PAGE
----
A signed oil on canvas by American artist Carleton Wiggins, a pastoral landscape in the impressionist manner, with a small flock of grazing sheep. John Carleton Wiggins (American, 1848-1932) was a pastoral landscape painter, born in Turner, Orange County, New York 1848, raised in Brooklyn. Although there are no existing records of his attendance, between 1866 to 1880 Wiggins art was shown at the National Academy of Design’s annual exhibitions. He was elected as an Associate member in 1890 and became an Academician in 1906. Wiggins spent several years painting and studying in Europe and England circa 1880s, but it was in Barbizon and Fontainebleau where he developed his plein-air painting technique. He was awarded a medal from the Paris Salon in 1894, exhibiting regularly at London’s Royal Academy. Later he primarily lived in New York, working in a studio in Greenwich Village, and in 1904, moved to Old Lyme, Connecticut. Wiggins was founder of the Old Lyme Art American Impressionist colony. He is featured in several collections and major museums, including the National Gallery of Art, Lotus Club, Corcoran Gallery, Metropolitan Museum of Art, and the Art Institute of Chicago. Carleton Wiggins died in 1932, in Old Lyme, Connecticut.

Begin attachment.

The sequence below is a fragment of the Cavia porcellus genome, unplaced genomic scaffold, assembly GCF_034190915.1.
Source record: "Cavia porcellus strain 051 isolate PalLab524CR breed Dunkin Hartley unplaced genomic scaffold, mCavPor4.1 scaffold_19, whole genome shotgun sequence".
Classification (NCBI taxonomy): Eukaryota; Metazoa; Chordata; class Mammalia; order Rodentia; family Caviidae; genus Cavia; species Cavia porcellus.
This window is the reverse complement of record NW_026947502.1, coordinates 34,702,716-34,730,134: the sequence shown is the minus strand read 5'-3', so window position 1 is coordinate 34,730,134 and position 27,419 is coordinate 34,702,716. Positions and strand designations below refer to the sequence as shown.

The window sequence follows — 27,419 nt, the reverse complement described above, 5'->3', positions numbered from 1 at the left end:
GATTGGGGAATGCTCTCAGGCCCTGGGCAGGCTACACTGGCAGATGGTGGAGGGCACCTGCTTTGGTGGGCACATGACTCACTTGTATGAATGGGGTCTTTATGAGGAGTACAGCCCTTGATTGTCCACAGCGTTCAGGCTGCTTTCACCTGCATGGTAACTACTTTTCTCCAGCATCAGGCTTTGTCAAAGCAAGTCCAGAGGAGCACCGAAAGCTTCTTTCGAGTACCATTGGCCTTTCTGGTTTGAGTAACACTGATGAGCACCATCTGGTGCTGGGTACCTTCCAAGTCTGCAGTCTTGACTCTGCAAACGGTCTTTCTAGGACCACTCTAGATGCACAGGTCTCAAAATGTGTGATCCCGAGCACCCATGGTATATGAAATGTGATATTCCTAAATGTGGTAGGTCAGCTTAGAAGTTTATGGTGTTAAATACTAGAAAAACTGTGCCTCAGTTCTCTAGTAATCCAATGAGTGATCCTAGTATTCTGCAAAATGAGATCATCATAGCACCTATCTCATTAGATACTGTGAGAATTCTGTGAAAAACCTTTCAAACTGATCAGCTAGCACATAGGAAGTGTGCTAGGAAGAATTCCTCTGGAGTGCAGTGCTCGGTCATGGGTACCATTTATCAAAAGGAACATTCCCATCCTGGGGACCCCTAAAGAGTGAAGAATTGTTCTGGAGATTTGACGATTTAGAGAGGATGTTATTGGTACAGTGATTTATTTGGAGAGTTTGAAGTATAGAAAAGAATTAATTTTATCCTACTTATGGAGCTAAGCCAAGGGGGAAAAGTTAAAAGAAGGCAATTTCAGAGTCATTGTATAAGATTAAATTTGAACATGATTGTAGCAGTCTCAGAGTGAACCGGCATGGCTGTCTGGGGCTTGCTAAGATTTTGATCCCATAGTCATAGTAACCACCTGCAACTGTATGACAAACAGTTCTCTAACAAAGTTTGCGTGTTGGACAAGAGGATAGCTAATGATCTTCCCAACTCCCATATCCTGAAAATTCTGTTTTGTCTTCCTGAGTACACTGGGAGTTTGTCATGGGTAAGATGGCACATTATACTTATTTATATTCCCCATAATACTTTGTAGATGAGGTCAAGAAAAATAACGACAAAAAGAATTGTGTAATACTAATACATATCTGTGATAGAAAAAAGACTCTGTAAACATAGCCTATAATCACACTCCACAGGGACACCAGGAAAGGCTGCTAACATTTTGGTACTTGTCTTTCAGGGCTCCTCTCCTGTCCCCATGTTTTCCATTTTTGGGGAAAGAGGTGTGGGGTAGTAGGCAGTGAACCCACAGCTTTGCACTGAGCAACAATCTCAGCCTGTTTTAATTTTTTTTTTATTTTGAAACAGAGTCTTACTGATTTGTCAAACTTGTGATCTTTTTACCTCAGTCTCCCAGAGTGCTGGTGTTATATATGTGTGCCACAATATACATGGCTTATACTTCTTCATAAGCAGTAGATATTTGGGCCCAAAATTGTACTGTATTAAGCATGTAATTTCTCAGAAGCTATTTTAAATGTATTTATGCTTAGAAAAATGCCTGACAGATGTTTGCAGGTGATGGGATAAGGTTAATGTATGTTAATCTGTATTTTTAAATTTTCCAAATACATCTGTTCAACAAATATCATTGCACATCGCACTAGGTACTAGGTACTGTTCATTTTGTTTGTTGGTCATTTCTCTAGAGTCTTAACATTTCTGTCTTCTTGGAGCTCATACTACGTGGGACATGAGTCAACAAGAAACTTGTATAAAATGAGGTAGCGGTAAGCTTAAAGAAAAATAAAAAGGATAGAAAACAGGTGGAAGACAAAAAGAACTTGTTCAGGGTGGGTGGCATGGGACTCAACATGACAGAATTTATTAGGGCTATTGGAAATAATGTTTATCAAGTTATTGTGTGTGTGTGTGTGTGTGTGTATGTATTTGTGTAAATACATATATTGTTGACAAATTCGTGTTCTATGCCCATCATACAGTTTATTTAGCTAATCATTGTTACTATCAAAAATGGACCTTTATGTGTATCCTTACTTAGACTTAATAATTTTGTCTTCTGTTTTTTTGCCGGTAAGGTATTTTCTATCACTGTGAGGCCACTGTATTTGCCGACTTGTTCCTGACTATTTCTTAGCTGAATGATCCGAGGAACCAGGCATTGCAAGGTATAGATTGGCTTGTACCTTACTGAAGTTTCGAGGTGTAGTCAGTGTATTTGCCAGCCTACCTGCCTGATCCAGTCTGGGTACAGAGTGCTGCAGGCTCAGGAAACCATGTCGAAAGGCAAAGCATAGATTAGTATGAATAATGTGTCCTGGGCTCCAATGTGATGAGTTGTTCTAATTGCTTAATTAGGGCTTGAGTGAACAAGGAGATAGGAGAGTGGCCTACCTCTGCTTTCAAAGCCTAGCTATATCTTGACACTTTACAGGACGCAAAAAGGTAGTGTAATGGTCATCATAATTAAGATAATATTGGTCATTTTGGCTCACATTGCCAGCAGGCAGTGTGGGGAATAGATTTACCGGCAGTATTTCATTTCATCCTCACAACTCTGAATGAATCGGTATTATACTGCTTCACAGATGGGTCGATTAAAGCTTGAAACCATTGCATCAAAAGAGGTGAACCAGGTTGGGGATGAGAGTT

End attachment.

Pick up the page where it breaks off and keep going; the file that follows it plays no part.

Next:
Framed – H 31.5 in (79 cm) x W 36 in (92 cm) x D 3 in (8 cm)
Sight – H 25 in (63.5 cm) x W 30 in (76 cm)